David Brooks and Dante’s 7th Circle

brooks“On Meet the Press this morning they were discussing whether Donald Trump has the temperament fit to be president. Alex Castellano was trying to make a comparison between Clinton and Trump as ‘old testament’ vs. ‘new testament’, and right around 41:30, Brooks disagrees and says it’s more like we’re in Dante’s Inferno in the seventh circle of hell…”    –Allen Yu (Bowdoin, ’14)

Meet the Press, July 31, 2016

Robert A. Ferguson, Inferno: An Anatomy of American Punishment (2014)

Robert-Ferguson-Inferno-Punishment-Prisons-DanteColumbia Law professor Robert A. Ferguson published a study of the theory informing American systems of punishment in penal institutions. Calling for a new model that emphasizes correction over condemnation, Ferguson writes, “Punishment is a reflexive response to misbehavior, and punishers in their anger are always spontaneously at the ready. Rehabilitation requires thought, a plan, work, and the willingness to probe slow changes in more mundane objects of attrition. It will always be easier to ask for punishment than to institute a treatment program in a prison system where punishment comes first. The answer, to the extent that we can give one, lies in something separate, something either beyond or after punishment.

“The Divine Comedy is a limited guide, but it does reveal the pernicious parameters in the psychology of punishment and gives a response to them. [. . .] Criminal justice has gone astray, lost in a dark wood of its own making. It is time, more than time, to find a way out.” — Robert A. Ferguson, Inferno: An Anatomy of American Punishment, 249.

From David Cole’s review in the New York Times: “[Ferguson] insists that the only way out is to reconceptualize punishment. Invoking the circles of hell in Dante’s Divine Comedy, Ferguson argues that we need to reorient our prisons away from punishment and debasement and instead model them on Purgatorio, where individuals are restored to heaven through the care and love of others.” — David Cole, “Punitive Damage,” New York Times Sunday Book Review (May 16, 2014)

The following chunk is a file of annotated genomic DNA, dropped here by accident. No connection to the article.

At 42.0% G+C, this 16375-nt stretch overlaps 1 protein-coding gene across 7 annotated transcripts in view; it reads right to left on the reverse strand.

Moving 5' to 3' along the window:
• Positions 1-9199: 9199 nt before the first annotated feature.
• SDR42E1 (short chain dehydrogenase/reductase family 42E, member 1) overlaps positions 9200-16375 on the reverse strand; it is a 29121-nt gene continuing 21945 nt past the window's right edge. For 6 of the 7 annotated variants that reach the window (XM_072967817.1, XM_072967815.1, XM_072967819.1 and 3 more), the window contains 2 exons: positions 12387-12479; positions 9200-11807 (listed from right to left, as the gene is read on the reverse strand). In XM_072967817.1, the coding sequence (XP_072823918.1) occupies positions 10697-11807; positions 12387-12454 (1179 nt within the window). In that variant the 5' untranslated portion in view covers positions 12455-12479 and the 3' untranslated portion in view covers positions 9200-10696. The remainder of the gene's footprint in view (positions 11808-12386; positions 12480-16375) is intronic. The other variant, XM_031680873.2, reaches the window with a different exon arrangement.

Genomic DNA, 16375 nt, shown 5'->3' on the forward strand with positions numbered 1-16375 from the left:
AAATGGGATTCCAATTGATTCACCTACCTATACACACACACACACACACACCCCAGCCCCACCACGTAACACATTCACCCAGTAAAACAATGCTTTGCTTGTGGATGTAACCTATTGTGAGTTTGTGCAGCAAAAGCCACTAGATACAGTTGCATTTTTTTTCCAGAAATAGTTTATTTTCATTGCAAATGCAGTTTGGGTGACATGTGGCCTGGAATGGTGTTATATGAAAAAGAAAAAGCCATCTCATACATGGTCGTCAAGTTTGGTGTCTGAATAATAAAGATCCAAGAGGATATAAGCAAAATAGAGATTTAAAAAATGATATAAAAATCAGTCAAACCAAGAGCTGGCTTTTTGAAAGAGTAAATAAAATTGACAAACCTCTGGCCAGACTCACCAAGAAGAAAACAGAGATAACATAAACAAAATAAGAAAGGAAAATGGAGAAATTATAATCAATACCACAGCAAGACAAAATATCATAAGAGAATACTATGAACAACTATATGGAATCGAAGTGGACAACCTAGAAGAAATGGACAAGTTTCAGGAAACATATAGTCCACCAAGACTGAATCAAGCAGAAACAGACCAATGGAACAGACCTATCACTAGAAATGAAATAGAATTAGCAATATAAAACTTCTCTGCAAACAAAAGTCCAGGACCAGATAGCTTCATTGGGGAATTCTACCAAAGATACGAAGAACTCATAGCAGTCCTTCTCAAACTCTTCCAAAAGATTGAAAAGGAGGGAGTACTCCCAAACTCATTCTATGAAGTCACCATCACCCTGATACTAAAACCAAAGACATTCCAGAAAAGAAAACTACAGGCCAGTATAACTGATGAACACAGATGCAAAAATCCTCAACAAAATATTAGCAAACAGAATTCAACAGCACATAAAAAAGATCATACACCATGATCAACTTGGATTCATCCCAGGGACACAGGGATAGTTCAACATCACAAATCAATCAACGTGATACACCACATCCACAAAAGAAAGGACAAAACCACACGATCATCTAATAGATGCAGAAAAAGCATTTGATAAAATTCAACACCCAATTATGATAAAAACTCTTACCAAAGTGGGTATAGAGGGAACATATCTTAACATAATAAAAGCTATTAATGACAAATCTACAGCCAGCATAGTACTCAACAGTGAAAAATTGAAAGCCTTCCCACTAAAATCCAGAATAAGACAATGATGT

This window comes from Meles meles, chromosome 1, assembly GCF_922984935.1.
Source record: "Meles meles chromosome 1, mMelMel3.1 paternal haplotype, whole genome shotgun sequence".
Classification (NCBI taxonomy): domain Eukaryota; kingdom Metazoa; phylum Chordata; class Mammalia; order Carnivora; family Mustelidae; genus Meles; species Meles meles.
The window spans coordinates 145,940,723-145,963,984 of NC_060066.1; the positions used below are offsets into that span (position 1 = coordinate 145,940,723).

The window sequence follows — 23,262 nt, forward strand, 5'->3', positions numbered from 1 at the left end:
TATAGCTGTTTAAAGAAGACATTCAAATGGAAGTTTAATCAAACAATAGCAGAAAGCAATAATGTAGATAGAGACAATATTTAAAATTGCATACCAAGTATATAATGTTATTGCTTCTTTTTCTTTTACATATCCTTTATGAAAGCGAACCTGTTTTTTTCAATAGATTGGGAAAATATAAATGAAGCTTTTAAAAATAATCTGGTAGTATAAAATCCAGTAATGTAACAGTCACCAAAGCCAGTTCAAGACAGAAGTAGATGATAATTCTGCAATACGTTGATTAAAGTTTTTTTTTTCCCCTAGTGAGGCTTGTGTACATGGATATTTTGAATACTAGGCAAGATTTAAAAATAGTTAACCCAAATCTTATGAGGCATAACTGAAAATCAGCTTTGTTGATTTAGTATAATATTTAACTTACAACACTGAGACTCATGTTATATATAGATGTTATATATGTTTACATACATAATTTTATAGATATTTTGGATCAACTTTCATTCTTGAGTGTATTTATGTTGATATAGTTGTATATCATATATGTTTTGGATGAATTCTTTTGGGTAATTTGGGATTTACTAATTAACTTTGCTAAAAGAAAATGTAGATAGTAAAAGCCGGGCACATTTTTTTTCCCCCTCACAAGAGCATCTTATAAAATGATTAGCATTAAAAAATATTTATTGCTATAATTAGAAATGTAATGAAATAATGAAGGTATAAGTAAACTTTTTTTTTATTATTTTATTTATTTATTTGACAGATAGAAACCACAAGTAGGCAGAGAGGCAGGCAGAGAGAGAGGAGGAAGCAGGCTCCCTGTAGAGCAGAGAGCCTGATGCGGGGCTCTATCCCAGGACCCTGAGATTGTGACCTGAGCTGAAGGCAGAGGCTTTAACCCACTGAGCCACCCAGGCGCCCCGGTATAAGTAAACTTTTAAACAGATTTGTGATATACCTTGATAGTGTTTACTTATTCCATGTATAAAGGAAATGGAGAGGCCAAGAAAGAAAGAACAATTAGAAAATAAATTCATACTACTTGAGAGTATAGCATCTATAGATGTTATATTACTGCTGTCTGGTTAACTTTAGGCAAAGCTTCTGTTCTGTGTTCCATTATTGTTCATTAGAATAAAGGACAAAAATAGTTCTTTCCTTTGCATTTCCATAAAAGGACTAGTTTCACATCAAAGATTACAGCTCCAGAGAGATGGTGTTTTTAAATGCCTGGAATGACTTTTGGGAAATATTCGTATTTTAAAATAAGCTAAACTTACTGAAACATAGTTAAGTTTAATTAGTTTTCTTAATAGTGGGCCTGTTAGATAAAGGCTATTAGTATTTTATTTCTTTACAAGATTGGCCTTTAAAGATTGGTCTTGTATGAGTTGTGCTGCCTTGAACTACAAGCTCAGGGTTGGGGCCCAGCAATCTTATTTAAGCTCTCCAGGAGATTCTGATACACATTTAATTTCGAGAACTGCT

Ferguson-Inferno-Prison-Chino-Dante

Trump Circle

160222_a19809-1000The New Yorker, February 22, 2016

Pascal’s Wager 2.0

28stoneWeb-blog480-v2“[…] But the ethical value is a matter of my own judgment, independent of religious authority. And the understanding may be only a partial illumination that does not establish the ultimate truth of the ideas that provide it, as, for example, both Dante and Proust help us understand the human condition, despite their conflicting intellectual frameworks. None of this will interfere with a commitment to intellectual honesty. […]”    –Gary Gutting, The New York Times, September 28, 2015

DANTEmag

DANTEmagDANTEmag,” based out of London, claims to be “the first international magazine with an Italian soul.” Most of the articles featured on the news and culture magazine relate to Dante in some way.

Explore the magazine online here.

Censorship and Betrayal in Russia

Russian ArtistsRachel Donadio‘s article for The New York Times, “Russian Artists Face a Choice: Censor Themselves, or Else,” discusses the difference between legislation and enforcement of censorship in contemporary Russian theater.

“Russia has a thriving theater scene and a constitution that bans top-down, Soviet-style censorship. But in a time of economic turmoil and growing nationalism, with society polarized in unpredictable and emotional ways over the new laws and the war in Ukraine, cultural figures say the message from the government is clear: Fall in line with the emphasis on family and religious values, or lose funding, or worse.